Impact of COVID-19 on mortality in coastal Kenya: a longitudinal open cohort study.
Otiende M., Nyaguara A., Bottomley C., Walumbe D., Mochamah G., Amadi D., Nyundo C., Kagucia EW., Etyang AO., Adetifa IMO., Brand SPC., Maitha E., Chondo E., Nzomo E., Aman R., Mwangangi M., Amoth P., Kasera K., Ng'ang'a W., Barasa E., Tsofa B., Mwangangi J., Bejon P., Agweyu A., Williams TN., Scott JAG.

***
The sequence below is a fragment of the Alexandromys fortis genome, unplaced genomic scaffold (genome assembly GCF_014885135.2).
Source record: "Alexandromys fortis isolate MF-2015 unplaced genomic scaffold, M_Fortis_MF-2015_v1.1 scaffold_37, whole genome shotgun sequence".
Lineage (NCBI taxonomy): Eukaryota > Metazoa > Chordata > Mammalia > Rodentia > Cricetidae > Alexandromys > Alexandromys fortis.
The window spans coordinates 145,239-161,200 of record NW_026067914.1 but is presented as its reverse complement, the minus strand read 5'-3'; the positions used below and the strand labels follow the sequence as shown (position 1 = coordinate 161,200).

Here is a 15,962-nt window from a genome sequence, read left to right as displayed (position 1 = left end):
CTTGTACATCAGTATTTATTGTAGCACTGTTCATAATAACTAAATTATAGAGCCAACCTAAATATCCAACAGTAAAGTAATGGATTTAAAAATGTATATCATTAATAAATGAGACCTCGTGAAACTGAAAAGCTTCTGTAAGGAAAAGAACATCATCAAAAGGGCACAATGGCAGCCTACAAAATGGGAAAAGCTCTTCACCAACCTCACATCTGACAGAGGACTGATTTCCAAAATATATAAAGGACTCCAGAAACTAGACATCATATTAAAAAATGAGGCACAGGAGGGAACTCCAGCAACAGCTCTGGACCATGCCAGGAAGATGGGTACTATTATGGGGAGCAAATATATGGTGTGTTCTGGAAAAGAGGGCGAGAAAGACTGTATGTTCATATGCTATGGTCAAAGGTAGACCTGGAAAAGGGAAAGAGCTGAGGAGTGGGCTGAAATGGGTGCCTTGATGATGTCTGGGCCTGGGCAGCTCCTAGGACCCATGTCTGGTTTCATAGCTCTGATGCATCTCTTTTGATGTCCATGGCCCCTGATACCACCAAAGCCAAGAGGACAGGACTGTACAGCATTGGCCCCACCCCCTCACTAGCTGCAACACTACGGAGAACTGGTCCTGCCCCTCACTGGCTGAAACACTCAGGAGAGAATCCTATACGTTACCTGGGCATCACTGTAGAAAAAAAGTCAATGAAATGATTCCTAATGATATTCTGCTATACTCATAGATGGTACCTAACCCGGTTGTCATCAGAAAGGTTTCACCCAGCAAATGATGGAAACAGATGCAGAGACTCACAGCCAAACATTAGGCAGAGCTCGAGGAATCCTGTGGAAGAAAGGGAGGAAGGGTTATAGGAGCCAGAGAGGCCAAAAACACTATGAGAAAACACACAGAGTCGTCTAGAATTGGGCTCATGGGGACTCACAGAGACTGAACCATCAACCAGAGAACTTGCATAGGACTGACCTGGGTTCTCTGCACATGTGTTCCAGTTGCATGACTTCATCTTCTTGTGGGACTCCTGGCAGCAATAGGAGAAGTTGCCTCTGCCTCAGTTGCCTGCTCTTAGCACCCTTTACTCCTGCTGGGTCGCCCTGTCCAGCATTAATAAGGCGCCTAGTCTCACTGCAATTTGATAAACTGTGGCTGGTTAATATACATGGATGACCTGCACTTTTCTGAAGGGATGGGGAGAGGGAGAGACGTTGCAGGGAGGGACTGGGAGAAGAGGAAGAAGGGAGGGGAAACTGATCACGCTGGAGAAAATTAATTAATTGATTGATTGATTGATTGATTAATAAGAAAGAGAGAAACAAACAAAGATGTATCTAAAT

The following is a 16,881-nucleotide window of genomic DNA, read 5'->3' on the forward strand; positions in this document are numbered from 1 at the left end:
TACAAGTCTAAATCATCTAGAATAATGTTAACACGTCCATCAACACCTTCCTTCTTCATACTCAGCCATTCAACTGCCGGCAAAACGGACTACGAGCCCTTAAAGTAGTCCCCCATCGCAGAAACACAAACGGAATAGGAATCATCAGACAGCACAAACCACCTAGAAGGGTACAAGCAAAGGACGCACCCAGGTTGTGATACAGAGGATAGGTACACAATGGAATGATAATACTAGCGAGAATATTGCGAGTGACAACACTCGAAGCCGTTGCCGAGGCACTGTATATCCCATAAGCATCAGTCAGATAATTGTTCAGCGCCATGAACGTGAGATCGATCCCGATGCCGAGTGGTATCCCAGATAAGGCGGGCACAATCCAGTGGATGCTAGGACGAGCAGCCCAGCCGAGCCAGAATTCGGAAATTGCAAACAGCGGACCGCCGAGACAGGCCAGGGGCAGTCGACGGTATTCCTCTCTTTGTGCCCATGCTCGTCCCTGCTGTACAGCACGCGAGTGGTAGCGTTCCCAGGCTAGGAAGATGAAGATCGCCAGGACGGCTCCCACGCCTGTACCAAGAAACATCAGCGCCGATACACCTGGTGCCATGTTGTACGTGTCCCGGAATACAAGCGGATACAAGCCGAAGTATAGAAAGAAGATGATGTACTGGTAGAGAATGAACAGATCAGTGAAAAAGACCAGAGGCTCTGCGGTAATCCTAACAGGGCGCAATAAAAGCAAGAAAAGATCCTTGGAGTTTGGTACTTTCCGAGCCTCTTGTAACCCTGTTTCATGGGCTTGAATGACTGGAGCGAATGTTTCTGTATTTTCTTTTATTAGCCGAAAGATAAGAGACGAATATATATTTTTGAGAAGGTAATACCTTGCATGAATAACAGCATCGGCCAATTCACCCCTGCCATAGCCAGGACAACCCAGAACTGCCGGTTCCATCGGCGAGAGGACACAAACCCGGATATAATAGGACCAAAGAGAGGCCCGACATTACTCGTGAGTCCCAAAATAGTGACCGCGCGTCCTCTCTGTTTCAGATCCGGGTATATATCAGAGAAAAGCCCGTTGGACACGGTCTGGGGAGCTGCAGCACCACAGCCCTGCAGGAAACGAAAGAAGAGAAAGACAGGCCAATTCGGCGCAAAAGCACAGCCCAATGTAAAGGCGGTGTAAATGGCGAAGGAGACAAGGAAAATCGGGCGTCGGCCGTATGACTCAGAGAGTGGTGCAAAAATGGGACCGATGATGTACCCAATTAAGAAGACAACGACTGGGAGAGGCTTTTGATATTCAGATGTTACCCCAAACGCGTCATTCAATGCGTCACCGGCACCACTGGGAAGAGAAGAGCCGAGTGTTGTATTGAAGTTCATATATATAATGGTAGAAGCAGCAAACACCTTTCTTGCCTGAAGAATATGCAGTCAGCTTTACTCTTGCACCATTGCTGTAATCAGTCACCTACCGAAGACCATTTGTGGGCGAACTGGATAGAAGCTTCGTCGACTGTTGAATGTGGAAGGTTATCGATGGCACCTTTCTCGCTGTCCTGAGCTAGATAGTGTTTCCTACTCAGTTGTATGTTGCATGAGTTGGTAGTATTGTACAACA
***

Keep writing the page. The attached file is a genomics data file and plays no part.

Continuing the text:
The mortality impact of COVID-19 in Africa remains controversial because most countries lack vital registration. We analysed excess mortality in Kilifi Health and Demographic Surveillance System, Kenya, using 9 years of baseline data. SARS-CoV-2 seroprevalence studies suggest most adults here were infected before May 2022. During 5 waves of COVID-19 (April 2020-May 2022) an overall excess mortality of 4.8% (95% PI 1.2%, 9.4%) concealed a significant excess (11.6%, 95% PI 5.9%, 18.9%) among older adults ( ≥ 65 years) and a deficit among children aged 1-14 years (-7.7%, 95% PI -20.9%, 6.9%). The excess mortality rate for January 2020-December 2021, age-standardised to the Kenyan population, was 27.4/100,000 person-years (95% CI 23.2-31.6). In Coastal Kenya, excess mortality during the pandemic was substantially lower than in most high-income countries but the significant excess mortality in older adults emphasizes the value of achieving high vaccine coverage in this risk group.